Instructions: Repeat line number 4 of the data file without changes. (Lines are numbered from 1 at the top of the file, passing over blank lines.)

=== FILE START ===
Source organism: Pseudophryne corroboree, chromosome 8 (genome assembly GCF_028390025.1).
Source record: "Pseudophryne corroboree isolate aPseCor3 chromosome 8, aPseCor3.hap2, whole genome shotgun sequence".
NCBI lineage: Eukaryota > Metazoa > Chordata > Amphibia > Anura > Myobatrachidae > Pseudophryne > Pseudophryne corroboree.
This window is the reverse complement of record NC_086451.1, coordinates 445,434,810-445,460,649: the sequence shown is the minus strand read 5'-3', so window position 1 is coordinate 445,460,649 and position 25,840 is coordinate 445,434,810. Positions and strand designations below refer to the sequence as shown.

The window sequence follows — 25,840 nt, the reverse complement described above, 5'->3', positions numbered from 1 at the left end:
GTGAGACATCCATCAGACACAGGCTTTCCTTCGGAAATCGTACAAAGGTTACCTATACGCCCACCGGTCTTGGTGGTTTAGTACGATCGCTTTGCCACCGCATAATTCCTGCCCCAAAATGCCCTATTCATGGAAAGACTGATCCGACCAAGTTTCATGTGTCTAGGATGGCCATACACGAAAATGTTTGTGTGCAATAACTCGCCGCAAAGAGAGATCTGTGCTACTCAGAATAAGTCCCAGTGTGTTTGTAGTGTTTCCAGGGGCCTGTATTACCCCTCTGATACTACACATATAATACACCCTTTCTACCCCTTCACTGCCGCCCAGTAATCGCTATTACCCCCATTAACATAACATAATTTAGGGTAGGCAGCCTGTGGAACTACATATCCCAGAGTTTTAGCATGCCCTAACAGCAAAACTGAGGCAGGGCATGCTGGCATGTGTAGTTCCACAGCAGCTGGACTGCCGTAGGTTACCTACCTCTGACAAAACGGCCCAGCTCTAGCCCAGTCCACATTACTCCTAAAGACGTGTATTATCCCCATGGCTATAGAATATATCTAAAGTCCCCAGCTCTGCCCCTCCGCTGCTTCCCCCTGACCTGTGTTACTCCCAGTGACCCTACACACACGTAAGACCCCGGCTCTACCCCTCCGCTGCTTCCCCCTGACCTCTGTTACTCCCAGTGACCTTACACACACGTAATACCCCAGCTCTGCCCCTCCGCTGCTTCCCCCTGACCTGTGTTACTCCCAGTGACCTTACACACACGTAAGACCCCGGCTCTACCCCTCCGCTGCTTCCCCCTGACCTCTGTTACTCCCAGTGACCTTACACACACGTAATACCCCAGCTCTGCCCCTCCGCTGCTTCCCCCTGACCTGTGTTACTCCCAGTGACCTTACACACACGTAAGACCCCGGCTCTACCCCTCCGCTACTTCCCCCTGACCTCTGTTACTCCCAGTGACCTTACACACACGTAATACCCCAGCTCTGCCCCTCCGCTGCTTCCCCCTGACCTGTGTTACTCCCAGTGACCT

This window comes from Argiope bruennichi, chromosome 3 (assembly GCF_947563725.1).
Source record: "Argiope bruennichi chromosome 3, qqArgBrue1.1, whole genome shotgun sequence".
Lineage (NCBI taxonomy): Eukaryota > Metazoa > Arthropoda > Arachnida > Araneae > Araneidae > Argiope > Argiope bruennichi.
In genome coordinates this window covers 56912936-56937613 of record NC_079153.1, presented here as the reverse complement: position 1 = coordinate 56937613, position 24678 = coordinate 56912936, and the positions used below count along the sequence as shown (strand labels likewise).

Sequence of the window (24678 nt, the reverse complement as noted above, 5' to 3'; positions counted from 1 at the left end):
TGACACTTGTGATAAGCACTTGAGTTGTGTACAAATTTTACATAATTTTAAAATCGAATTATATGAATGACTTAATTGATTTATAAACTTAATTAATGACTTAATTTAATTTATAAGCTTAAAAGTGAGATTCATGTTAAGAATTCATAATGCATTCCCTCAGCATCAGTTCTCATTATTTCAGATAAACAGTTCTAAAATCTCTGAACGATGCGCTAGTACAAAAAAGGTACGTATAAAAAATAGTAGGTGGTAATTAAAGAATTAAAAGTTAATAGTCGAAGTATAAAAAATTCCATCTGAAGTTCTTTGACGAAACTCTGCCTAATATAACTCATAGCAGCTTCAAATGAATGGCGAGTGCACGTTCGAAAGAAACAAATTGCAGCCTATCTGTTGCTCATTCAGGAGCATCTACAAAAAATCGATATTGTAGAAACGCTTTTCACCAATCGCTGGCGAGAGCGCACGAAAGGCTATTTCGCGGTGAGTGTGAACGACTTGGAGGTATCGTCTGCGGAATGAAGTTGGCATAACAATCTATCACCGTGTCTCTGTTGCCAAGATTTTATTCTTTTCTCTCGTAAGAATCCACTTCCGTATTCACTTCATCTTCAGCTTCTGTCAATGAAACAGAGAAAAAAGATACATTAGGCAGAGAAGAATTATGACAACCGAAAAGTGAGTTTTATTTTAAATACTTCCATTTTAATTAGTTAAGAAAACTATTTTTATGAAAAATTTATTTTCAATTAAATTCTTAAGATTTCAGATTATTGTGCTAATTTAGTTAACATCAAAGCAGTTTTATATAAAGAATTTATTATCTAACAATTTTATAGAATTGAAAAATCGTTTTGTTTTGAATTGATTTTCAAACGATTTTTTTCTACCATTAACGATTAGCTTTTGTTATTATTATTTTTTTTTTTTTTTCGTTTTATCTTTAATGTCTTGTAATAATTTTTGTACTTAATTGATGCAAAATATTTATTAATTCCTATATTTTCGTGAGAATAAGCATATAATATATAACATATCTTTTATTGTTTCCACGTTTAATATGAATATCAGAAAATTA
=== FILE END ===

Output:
This window is the reverse complement of record NC_086451.1, coordinates 445,434,810-445,460,649: the sequence shown is the minus strand read 5'-3', so window position 1 is coordinate 445,460,649 and position 25,840 is coordinate 445,434,810. Positions and strand designations below refer to the sequence as shown.